Phylogenomic analysis of the Armillaria transcripts generated in this study suggests that the specific Armillaria species parasitized in this relationship is sister to an A. mellea specimen collected from western Europe (Fig. 7A). An ITS-based phylogenetic analysis shows the Armillaria specimen collected in this study is conspecific with other A. mellea collections from eastern North America (Fig. 7B). Before now, observations of A. mellea sensu stricto fruiting in proximity to carpophoroids (17) hinted that it may be a host to E. abortivum. Here, though, we show for the first time using genomic data that A. mellea sensu stricto can definitively serve as a host for E. abortivum. However, our hypothesis is that this interaction does not appear specific to just A. mellea sensu stricto as Armillaria gallica, Armillaria ostoyae, Armillaria jezoensis, Armillaria sp. Nag. E, and Desarmillaria tabescens have been previously confirmed as hosts in this interaction as well (17, 42, 68). However, a broad geographic sampling of carpophoroids using molecular markers or genomic information could address this question more thoroughly. Interestingly, Armillaria species parasitized by E. abortivum appear to be only those present in eastern North America and eastern Asia (17, 42, 68).


Data from this study support the hypothesis that E. abortivum is a mycoparasite of Armillaria sporocarps. Three β-trefoil-type lectins are differentially upregulated by E. abortivum in the carpophoroid tissue, and we propose that these lectins mediate recognition with Armillaria sporocarps through binding to an Armillaria-specific galactomannoprotein. We hypothesize that by using oxalate decarboxylase, E. abortivum is likely defending against the secretion of OA by Armillaria. These strategies employed by E. abortivum for recognition and defense are similar to mechanisms utilized by other mycoparasites, suggesting that even distantly related mycoparasites utilize similar genetic mechanisms to mediate mycoparasitic interactions. One weakness of this study is that we were limited to the carpophoroid life stage that was available at the point of collection, which led us to speculate about what is occurring during other stages of mycoparasitism (i.e., sensing the host, initiating the interaction, and killing and consuming the host). Therefore, future studies using culture methods, isotopic analysis, and metatranscriptomics of naturally collected carpophoroids at different life stages (i.e., younger and older carpophoroid specimens) will be necessary to completely tease apart the putative mycoparasitic strategies employed by E. abortivum and the defense responses by the Armillaria host. Finally, given that Armillaria species are pathogens in both natural and agronomic systems, a better understanding of this interaction may lead to the development of biocontrol methods for the control of Armillaria root rot.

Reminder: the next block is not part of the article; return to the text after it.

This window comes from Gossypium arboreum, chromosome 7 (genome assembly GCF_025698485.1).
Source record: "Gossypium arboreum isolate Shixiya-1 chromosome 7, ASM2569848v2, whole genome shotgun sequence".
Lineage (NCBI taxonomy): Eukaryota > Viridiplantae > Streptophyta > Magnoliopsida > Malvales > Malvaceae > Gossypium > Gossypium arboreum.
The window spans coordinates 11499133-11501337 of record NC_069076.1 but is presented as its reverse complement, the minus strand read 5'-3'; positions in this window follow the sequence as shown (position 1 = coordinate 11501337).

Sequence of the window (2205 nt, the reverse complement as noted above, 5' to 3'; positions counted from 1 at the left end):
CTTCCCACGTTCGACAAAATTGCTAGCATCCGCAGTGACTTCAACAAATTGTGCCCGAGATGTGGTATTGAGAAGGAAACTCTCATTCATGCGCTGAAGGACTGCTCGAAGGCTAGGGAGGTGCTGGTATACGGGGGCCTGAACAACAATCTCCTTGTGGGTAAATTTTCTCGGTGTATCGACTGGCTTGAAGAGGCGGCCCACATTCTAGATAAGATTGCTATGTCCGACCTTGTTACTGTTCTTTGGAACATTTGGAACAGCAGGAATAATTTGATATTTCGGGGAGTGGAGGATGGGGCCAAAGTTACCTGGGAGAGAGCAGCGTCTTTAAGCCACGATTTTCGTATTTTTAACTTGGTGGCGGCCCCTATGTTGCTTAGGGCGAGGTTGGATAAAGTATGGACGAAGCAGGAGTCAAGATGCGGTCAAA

Sample collection, preparation, and sequencing.